Henry W. Corbett had a World War II ‘Liberty’ ship named after him (as did other Portland pioneers Henry Failing and William S. Ladd). They were built by the Kaiser’s Oregon Shipbuilding Corporation in their new shipyards in Portland.
The Henry W. Corbett (#1616) was launched on March 29, 1943 by Mrs. Henry Ladd Corbett. This ship was afterwards lent to the Russian war effort and a younger relation found when he went on board in a Russian port a portrait of Stalin hanging alongside the one of H.W.Corbett. The Henry W. Corbett was never returned and was later renamed by the Russians the Alexander Nevsky after their thirteenth century warrior prince and saint.
The Henry Failing (#1621) was launched on April 7, 1943 and sailed as a US navy ship and troop transport. It was scrapped in Everett, Washington in 1961.
The William S. Ladd (#2084) was launched on September 13, 1943 and was sunk by Kamikaze attack on December 10, 1944, 11 miles south of Dulag, Leyte, Pacific Islands.
Among his descendants are Gretchen Corbett and Winslow Corbett, television and stage actresses.
In later years Corbett was responsible (as President) for the planning of the Lewis and Clark Centennial Exposition, the Portland world’s fair earning him the accolade of "Father of the Exposition" (Corbett was also one of its main benefactors). It would be the first world’s fair on the West Coast and became known as "The Great Extravaganza". It would be modelled on the successful 1876 Centennial Exposition in Philadelphia, the 1893 Chicago World’s Fair (World's Columbian Exposition), and a 1904 Fair scheduled for St. Louis. As chair, H.W. Corbett chose the blue-ribbon executive board, whose membership was ratified by a mass citizen’s meeting in November 1901.
The extent of his lifetime achievement, together with that of his fellow Portland pioneers, became evident when he presided over these arrangements: only fifty years after he had first arrived in the tiny rough frontier town that had been incorporated in the year he arrived, 1851, Portland had grown into a cosmopolitan city. The exposition attracted participating nations from all over the world to general acclaim. Apart from the State of Oregon, the US government and states extensive exhibitions, Italy, Russia, Hungary, Austria, France, Switzerland, the Netherlands, Japan and the British Empire participated. Portland had become a city of world note in 1905. The Exposition opened two years after Henry W. Corbett’s death.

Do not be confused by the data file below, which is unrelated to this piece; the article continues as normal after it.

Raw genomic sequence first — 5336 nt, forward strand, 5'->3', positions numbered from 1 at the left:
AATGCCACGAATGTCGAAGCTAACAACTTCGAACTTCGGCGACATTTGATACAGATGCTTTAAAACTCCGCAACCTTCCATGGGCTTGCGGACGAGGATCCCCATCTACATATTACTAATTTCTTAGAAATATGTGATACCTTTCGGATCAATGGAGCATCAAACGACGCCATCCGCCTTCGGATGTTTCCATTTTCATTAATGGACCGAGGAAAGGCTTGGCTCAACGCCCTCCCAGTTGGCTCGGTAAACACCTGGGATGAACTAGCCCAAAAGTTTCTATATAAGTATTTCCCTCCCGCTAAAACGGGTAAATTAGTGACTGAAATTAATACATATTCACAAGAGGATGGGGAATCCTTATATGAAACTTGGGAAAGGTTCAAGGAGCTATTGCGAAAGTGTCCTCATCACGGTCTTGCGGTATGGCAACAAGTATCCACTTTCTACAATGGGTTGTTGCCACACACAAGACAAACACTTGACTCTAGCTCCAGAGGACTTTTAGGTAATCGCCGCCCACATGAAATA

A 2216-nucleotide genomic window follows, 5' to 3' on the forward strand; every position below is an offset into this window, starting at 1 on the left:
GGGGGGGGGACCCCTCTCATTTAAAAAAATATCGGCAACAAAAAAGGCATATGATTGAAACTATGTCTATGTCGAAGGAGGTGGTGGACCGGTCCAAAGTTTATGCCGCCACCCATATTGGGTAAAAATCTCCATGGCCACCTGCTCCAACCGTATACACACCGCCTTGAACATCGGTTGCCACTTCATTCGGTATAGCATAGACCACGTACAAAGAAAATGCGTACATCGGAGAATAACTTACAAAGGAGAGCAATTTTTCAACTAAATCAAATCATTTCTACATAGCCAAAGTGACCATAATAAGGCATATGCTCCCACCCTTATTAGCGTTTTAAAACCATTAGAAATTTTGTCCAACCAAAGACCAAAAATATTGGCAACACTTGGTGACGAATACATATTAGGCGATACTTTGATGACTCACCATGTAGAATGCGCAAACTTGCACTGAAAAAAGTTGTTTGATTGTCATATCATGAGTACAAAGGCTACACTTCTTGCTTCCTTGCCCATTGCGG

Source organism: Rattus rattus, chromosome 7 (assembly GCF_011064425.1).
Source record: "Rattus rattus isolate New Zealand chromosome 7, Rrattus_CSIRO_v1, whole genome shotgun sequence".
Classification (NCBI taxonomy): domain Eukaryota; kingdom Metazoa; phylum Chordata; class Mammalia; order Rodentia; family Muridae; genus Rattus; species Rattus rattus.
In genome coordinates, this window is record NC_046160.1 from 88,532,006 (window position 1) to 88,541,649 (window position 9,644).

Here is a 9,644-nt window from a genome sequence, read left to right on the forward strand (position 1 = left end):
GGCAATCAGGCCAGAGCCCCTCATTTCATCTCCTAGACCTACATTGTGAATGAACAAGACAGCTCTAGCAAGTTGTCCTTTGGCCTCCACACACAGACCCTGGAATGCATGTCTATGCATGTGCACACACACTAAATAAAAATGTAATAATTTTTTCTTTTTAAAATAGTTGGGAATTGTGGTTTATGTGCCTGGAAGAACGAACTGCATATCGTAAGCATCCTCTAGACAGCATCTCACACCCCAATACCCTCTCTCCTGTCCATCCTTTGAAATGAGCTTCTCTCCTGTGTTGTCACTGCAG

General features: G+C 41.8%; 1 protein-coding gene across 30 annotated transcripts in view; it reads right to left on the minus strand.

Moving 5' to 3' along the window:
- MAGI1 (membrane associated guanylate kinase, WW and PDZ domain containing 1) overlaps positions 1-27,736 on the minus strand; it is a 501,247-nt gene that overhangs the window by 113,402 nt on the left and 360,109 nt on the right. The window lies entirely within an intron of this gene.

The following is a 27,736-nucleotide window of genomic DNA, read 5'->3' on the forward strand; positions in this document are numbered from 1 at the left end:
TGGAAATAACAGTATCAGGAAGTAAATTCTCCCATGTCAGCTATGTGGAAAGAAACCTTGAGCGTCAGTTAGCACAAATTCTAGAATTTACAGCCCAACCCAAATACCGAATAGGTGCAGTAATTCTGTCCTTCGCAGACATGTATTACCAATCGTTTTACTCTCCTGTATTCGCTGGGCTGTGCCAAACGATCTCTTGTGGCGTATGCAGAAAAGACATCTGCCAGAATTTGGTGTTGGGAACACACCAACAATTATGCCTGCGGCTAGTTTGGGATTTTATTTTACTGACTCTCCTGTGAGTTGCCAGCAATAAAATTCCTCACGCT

The Oregonian, June 3, 1905 wrote: "This is a time when it should be said that the Lewis and Clark Exposition and its splendid results are due to the late Henry W. Corbett. It was he who gave it the first forward movement. He took hold of it with all his accustomed energy, subscribing a heavy sum of money to start it, and gave to the work of organizing it the last earnest efforts of his life." It was fifty-four years since he first set foot in the fledgling city.
Henry Winslow Corbett died in Portland on March 31, 1903, at the age of 76. The Oregonian and The Oregon Journal published glowing editorial tributes. The Oregon Statesman emblazoned its front page with the headline “Grand Old Man of Oregon Dead”.